Republicans accused Facebook and Twitter of meddling in the election to harm President Donald Trump by censoring conservatives with warnings on GOP tweets about mail-in balloting.
Democrats criticized the companies for failing to rein in Trump’s efforts to delegitimize the election and the rise of hate speech and white nationalism and took aim at their GOP colleagues for putting on a “political sideshow” to browbeat two of the nation’s leading technology CEOs.
The bipartisan grilling from lawmakers before the Senate Judiciary Committee on Tuesday – the second virtual appearance from Facebook’s Mark Zuckerberg and Twitter’s Jack Dorsey in less than three weeks – reflected growing and collective ire about “Big Tech.”
The panel’s chairman, Senator Lindsey Graham of South Carolina, opened the hearing with a call to reform Section 230 of the Communications Decency Act.
The committee is moving forward with a bill from Graham and Sen. Richard Blumenthal, D-Conn., called the EARN IT Act, which would strip away some of the decades-old legal protections that shield tech companies from liability for what users post on their platforms.
“I don’t want the government to take over the job of telling America what tweets are legitimate and what are not,” Graham said in his opening remarks. “But when you have companies that have the power of government, have far more power than traditional media outlets, something has to give.”
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Graham took particular exception to Facebook and Twitter’s decision to throttle the spread of a New York Post article about Hunter Biden’s business dealings in the run-up to the election.
“You’re the ultimate editor,” he said.
Sen. Mike Lee, R-Utah, also took issue with the way Facebook and Twitter police content.
“There are instances in which your platforms are taking a very distinctively partisan approach, and not a neutral one, to election content moderation,” he said.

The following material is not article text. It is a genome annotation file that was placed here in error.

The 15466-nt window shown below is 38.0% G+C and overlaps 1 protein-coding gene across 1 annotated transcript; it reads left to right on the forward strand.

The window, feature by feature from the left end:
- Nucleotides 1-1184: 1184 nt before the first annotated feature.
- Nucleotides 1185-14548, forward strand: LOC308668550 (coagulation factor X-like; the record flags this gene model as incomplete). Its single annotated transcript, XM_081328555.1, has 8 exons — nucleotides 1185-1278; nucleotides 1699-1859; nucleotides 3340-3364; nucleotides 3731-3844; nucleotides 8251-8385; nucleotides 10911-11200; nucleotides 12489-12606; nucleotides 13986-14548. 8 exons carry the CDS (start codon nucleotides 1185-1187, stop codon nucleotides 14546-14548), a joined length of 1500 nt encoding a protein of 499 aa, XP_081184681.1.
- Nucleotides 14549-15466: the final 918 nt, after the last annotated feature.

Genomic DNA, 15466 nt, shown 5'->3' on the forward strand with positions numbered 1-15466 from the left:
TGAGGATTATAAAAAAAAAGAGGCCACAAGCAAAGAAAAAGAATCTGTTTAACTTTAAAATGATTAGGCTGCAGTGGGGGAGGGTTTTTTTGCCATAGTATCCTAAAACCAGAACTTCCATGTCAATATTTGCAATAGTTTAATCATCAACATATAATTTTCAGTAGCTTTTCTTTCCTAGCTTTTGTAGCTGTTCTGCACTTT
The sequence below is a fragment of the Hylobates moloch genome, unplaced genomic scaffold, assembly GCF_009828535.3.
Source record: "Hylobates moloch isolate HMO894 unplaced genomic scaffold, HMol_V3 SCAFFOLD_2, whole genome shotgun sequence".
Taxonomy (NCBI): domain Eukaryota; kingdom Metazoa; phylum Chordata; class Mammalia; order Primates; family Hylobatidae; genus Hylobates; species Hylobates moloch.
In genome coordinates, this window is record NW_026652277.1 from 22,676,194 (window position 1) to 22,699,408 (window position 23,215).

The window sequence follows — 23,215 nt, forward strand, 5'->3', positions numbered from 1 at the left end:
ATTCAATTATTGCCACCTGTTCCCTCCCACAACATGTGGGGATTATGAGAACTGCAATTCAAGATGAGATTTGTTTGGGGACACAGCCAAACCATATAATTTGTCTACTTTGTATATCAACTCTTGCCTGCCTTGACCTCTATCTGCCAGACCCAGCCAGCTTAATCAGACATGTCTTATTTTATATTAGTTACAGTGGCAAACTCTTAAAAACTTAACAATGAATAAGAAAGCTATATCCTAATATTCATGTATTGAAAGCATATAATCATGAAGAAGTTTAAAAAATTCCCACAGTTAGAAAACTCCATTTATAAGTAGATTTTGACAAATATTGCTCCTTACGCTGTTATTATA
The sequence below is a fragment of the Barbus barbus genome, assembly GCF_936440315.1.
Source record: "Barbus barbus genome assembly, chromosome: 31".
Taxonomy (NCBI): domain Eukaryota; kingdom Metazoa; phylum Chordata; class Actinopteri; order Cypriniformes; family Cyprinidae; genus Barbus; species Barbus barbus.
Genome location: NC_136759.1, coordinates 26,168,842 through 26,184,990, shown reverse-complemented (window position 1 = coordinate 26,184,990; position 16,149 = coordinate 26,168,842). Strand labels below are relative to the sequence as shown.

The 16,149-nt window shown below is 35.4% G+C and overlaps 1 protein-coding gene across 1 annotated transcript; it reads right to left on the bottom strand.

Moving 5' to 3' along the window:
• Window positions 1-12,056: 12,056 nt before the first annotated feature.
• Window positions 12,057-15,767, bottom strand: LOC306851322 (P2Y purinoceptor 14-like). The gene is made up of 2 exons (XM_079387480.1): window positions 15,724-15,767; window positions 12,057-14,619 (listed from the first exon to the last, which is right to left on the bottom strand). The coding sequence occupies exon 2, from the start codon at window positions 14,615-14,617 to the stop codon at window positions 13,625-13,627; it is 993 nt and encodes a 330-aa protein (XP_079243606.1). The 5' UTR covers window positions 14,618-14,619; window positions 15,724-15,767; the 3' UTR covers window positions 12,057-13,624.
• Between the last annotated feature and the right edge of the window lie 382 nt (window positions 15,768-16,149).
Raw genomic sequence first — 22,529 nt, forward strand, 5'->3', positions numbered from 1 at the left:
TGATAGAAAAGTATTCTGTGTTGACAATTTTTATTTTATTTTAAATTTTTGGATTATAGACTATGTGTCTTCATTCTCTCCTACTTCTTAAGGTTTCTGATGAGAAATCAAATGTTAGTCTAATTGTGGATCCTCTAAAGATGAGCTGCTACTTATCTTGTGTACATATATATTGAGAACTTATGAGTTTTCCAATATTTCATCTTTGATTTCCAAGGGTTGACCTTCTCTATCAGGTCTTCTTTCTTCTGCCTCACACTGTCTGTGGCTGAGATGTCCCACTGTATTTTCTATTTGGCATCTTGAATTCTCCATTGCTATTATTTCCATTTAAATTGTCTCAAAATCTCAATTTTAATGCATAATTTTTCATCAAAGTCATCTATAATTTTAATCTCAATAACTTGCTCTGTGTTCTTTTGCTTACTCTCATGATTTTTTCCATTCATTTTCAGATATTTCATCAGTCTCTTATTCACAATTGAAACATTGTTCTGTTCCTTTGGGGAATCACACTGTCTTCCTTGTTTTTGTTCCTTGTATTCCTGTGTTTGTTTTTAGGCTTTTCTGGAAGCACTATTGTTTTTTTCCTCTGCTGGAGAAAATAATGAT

Zuckerberg and Dorsey defended using labels to fact-check posts about the election, arguing that, though their platforms have made some enforcement mistakes, their policies are fair.
“We are facing something that feels impossible,” Dorsey said. “We are required to help increase the health of the public conversation while at the same time ensuring that as many people as possible can participate.”
Both CEOs expressed willingness to work with lawmakers to reform Section 230.
“We are well overdue,” Zuckerberg said in his opening remarks. “We would benefit from clearer guidance from elected officials.”
The broadsides from the left also intensified during Tuesday’s hearing. Blumenthal threatened to break up Facebook by peeling off Instagram and WhatsApp.
“You have built terrifying tools of persuasion and manipulation, with power far exceeding the robber barons of the last Gilded Age,” Blumenthal said. “You have made a huge amount of money by strip-mining data about our private lives and promoting hate speech and voter suppression.”
He also accused Facebook of caving to pressure from conservatives and backing off increased enforcement of dangerous misinformation and voter suppression tactics before two January runoffs in Georgia that will determine who controls the Senate. Zuckerberg and Dorsey pledged to take vigorous action for the two special elections in Georgia.
Trump continues to promote unsubstantiated claims of voting fraud and to contest Joe Biden’s victory on social media. Graham and other Republican lawmakers are supporting the president even as federal and state officials declare the election was the most secure in U.S. history.
Sen. Ted Cruz, R-Texas, called on Facebook and Twitter to produce data showing whether they disproportionately flag or censor Republicans. Researchers have found no evidence of systematic suppression of conservative voices or viewpoints. The companies deny any politically motivated censorship.
The GOP majority on the Senate Judiciary Committee threatened Dorsey and Zuckerberg with subpoenas if they didn’t appear voluntarily for Tuesday’s hearing. It was originally billed as an indictment of how the companies handled the New York Post article but focused instead more broadly on their handling of the election.
This is a developing story.